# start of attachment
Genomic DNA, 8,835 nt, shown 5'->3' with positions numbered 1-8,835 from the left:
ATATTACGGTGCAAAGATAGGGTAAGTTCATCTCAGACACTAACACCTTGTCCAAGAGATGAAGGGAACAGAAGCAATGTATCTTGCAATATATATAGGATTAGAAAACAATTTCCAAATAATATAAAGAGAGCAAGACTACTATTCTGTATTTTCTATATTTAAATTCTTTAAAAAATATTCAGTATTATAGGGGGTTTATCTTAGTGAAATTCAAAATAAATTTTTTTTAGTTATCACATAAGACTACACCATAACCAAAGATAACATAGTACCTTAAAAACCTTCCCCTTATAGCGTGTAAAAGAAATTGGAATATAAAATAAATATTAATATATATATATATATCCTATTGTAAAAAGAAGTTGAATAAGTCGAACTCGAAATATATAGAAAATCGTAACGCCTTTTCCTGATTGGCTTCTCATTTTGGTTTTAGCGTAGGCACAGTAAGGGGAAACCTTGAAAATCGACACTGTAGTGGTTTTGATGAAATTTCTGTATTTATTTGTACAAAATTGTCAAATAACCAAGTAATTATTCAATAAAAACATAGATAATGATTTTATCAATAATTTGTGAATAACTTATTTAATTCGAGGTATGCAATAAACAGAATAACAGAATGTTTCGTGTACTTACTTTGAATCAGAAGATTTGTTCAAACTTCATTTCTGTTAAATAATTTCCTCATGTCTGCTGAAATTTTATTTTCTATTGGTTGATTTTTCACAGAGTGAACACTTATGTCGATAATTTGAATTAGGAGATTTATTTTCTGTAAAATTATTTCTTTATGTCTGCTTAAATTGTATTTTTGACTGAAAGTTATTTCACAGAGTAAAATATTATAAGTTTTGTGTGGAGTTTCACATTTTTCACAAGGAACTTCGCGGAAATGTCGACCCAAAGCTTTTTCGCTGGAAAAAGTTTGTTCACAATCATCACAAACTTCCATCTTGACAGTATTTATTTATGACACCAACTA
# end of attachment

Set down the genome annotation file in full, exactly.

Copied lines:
Genomic DNA, 8,835 nt, shown 5'->3' with positions numbered 1-8,835 from the left:
ATATTACGGTGCAAAGATAGGGTAAGTTCATCTCAGACACTAACACCTTGTCCAAGAGATGAAGGGAACAGAAGCAATGTATCTTGCAATATATATAGGATTAGAAAACAATTTCCAAATAATATAAAGAGAGCAAGACTACTATTCTGTATTTTCTATATTTAAATTCTTTAAAAAATATTCAGTATTATAGGGGGTTTATCTTAGTGAAATTCAAAATAAATTTTTTTTAGTTATCACATAAGACTACACCATAACCAAAGATAACATAGTACCTTAAAAACCTTCCCCTTATAGCGTGTAAAAGAAATTGGAATATAAAATAAATATTAATATATATATATATATCCTATTGTAAAAAGAAGTTGAATAAGTCGAACTCGAAATATATAGAAAATCGTAACGCCTTTTCCTGATTGGCTTCTCATTTTGGTTTTAGCGTAGGCACAGTAAGGGGAAACCTTGAAAATCGACACTGTAGTGGTTTTGATGAAATTTCTGTATTTATTTGTACAAAATTGTCAAATAACCAAGTAATTATTCAATAAAAACATAGATAATGATTTTATCAATAATTTGTGAATAACTTATTTAATTCGAGGTATGCAATAAACAGAATAACAGAATGTTTCGTGTACTTACTTTGAATCAGAAGATTTGTTCAAACTTCATTTCTGTTAAATAATTTCCTCATGTCTGCTGAAATTTTATTTTCTATTGGTTGATTTTTCACAGAGTGAACACTTATGTCGATAATTTGAATTAGGAGATTTATTTTCTGTAAAATTATTTCTTTATGTCTGCTTAAATTGTATTTTTGACTGAAAGTTATTTCACAGAGTAAAATATTATAAGTTTTGTGTGGAGTTTCACATTTTTCACAAGGAACTTCGCGGAAATGTCGACCCAAAGCTTTTTCGCTGGAAAAAGTTTGTTCACAATCATCACAAACTTCCATCTTGACAGTATTTATTTATGACACCAACTA